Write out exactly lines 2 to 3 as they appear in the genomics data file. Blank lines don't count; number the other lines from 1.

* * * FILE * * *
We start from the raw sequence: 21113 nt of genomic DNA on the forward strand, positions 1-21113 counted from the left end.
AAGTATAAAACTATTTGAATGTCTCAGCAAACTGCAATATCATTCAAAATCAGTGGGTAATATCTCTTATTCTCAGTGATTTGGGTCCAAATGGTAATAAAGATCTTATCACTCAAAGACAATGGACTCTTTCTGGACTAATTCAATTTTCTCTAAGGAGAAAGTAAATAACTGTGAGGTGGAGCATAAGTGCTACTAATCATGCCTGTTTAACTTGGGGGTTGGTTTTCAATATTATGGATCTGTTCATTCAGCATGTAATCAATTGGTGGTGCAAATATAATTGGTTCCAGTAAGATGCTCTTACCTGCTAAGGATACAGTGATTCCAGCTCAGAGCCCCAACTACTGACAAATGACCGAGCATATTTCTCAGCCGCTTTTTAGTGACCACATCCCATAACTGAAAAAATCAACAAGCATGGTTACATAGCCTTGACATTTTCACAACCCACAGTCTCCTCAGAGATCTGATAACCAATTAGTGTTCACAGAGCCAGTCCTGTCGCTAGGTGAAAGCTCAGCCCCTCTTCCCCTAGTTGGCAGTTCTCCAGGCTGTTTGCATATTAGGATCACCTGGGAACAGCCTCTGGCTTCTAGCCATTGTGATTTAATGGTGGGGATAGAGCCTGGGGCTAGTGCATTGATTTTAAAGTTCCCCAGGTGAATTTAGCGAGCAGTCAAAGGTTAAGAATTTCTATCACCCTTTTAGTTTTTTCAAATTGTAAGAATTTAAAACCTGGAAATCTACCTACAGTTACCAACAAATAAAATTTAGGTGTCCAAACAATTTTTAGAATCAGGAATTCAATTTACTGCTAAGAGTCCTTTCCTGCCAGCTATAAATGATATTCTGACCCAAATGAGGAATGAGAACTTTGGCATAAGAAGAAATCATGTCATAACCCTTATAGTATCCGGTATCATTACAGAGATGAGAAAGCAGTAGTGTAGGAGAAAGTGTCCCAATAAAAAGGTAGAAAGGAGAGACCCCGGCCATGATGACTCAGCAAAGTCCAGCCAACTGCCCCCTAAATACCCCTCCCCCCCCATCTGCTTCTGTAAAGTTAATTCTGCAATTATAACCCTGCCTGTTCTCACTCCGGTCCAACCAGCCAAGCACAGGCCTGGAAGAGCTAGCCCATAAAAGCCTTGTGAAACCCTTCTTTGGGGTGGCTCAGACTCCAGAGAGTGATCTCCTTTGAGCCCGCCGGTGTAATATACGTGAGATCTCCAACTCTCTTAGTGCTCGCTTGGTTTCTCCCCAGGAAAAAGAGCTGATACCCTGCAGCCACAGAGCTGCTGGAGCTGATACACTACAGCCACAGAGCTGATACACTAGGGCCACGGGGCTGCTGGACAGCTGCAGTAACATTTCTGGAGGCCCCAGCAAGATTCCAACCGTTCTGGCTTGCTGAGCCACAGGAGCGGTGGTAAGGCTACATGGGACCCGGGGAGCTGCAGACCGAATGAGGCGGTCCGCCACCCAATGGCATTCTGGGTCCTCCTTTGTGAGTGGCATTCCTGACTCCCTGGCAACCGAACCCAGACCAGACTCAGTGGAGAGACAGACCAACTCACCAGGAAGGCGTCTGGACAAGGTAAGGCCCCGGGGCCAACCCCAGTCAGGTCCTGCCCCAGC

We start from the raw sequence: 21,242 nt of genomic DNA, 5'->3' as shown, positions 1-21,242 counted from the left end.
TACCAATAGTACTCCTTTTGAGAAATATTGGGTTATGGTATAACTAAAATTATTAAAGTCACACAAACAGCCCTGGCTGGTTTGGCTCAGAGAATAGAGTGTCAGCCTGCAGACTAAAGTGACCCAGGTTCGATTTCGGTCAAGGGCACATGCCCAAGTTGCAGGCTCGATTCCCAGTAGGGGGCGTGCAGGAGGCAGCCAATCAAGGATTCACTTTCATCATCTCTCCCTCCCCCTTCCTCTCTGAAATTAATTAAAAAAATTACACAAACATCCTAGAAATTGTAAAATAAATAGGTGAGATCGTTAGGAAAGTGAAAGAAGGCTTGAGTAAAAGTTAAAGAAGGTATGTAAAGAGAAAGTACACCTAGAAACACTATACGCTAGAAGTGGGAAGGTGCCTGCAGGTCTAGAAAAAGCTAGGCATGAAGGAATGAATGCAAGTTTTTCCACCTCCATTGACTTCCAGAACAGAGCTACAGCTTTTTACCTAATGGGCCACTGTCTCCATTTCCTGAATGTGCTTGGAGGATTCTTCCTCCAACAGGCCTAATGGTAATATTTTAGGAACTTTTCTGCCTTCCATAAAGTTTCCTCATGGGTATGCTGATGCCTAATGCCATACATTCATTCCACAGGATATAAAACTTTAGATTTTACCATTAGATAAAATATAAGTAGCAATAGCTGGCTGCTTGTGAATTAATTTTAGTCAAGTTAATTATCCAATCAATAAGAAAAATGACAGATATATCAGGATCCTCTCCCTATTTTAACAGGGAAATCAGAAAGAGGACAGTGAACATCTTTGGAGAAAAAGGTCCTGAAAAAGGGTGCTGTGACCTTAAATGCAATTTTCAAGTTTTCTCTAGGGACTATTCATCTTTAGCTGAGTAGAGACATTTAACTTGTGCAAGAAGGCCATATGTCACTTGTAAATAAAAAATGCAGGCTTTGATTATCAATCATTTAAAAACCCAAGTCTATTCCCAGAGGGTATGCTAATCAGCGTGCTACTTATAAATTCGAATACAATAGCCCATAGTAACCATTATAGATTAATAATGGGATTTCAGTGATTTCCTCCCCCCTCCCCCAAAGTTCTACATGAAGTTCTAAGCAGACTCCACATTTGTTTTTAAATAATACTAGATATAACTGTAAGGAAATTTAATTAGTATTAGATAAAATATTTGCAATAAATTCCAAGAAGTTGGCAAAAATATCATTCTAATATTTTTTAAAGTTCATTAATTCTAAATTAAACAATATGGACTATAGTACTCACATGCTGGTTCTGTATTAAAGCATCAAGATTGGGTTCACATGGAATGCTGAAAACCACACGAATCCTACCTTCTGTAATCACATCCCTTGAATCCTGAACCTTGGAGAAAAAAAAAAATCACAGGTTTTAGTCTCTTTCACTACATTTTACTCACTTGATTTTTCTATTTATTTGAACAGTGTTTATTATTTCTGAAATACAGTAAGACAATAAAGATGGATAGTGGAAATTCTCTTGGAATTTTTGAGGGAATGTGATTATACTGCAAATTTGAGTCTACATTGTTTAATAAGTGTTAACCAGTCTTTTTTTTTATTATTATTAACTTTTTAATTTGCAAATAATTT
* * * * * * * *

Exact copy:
AAGTATAAAACTATTTGAATGTCTCAGCAAACTGCAATATCATTCAAAATCAGTGGGTAATATCTCTTATTCTCAGTGATTTGGGTCCAAATGGTAATAAAGATCTTATCACTCAAAGACAATGGACTCTTTCTGGACTAATTCAATTTTCTCTAAGGAGAAAGTAAATAACTGTGAGGTGGAGCATAAGTGCTACTAATCATGCCTGTTTAACTTGGGGGTTGGTTTTCAATATTATGGATCTGTTCATTCAGCATGTAATCAATTGGTGGTGCAAATATAATTGGTTCCAGTAAGATGCTCTTACCTGCTAAGGATACAGTGATTCCAGCTCAGAGCCCCAACTACTGACAAATGACCGAGCATATTTCTCAGCCGCTTTTTAGTGACCACATCCCATAACTGAAAAAATCAACAAGCATGGTTACATAGCCTTGACATTTTCACAACCCACAGTCTCCTCAGAGATCTGATAACCAATTAGTGTTCACAGAGCCAGTCCTGTCGCTAGGTGAAAGCTCAGCCCCTCTTCCCCTAGTTGGCAGTTCTCCAGGCTGTTTGCATATTAGGATCACCTGGGAACAGCCTCTGGCTTCTAGCCATTGTGATTTAATGGTGGGGATAGAGCCTGGGGCTAGTGCATTGATTTTAAAGTTCCCCAGGTGAATTTAGCGAGCAGTCAAAGGTTAAGAATTTCTATCACCCTTTTAGTTTTTTCAAATTGTAAGAATTTAAAACCTGGAAATCTACCTACAGTTACCAACAAATAAAATTTAGGTGTCCAAACAATTTTTAGAATCAGGAATTCAATTTACTGCTAAGAGTCCTTTCCTGCCAGCTATAAATGATATTCTGACCCAAATGAGGAATGAGAACTTTGGCATAAGAAGAAATCATGTCATAACCCTTATAGTATCCGGTATCATTACAGAGATGAGAAAGCAGTAGTGTAGGAGAAAGTGTCCCAATAAAAAGGTAGAAAGGAGAGACCCCGGCCATGATGACTCAGCAAAGTCCAGCCAACTGCCCCCTAAATACCCCTCCCCCCCCATCTGCTTCTGTAAAGTTAATTCTGCAATTATAACCCTGCCTGTTCTCACTCCGGTCCAACCAGCCAAGCACAGGCCTGGAAGAGCTAGCCCATAAAAGCCTTGTGAAACCCTTCTTTGGGGTGGCTCAGACTCCAGAGAGTGATCTCCTTTGAGCCCGCCGGTGTAATATACGTGAGATCTCCAACTCTCTTAGTGCTCGCTTGGTTTCTCCCCAGGAAAAAGAGCTGATACCCTGCAGCCACAGAGCTGCTGGAGCTGATACACTACAGCCACAGAGCTGATACACTAGGGCCACGGGGCTGCTGGACAGCTGCAGTAACATTTCTGGAGGCCCCAGCAAGATTCCAACCGTTCTGGCTTGCTGAGCCACAGGAGCGGTGGTAAGGCTACATGGGACCCGGGGAGCTGCAGACCGAATGAGGCGGTCCGCCACCCAATGGCATTCTGGGTCCTCCTTTGTGAGTGGCATTCCTGACTCCCTGGCAACCGAACCCAGACCAGACTCAGTGGAGAGACAGACCAACTCACCAGGAAGGCGTCTGGACAAGGTAAGGCCCCGGGGCCAACCCCAGTCAGGTCCTGCCCCAGC

We start from the raw sequence: 21,242 nt of genomic DNA, 5'->3' as shown, positions 1-21,242 counted from the left end.